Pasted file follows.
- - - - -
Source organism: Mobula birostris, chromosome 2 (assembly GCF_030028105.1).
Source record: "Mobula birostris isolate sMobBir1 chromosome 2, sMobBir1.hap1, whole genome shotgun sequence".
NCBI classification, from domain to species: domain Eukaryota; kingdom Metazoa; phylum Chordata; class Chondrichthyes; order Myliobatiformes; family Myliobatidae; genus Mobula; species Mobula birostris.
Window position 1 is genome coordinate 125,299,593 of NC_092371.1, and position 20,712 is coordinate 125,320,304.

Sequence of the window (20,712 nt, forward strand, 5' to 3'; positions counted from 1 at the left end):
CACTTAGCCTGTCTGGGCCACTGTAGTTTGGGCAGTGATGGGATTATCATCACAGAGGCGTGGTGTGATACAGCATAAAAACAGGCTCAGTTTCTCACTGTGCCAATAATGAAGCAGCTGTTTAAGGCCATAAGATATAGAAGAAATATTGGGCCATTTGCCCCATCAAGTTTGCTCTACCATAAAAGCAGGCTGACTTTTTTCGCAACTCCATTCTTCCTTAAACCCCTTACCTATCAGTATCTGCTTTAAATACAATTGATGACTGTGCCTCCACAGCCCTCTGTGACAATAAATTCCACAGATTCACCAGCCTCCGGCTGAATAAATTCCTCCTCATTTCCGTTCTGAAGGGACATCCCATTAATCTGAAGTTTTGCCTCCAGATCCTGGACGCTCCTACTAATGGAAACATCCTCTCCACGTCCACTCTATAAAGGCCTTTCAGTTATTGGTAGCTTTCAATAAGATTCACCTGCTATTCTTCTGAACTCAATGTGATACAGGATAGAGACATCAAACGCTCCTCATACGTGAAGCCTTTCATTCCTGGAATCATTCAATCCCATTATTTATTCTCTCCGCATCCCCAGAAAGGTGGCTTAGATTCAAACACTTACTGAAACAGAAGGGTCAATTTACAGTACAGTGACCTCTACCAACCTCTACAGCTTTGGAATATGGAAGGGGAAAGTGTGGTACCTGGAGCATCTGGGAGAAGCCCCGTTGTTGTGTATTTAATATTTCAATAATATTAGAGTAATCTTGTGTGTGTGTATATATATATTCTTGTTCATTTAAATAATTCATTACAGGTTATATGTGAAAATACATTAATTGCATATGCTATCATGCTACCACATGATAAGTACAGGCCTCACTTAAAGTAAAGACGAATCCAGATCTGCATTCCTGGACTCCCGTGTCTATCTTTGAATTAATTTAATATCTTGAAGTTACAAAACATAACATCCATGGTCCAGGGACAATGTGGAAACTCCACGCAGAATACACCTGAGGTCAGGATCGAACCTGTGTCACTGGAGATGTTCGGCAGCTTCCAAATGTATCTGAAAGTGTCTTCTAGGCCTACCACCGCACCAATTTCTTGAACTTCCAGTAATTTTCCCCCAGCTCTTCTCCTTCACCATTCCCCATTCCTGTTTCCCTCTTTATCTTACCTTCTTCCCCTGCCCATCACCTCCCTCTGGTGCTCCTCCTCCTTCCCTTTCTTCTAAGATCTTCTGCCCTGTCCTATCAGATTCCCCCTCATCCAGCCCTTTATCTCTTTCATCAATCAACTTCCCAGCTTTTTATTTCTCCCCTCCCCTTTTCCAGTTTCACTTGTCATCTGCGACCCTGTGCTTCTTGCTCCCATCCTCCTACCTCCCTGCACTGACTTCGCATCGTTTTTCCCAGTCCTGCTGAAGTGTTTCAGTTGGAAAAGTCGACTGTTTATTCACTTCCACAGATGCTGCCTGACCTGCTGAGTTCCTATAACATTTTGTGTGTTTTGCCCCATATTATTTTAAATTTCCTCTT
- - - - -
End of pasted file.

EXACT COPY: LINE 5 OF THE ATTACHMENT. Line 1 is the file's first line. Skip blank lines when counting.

Sequence of the window (20,712 nt, forward strand, 5' to 3'; positions counted from 1 at the left end):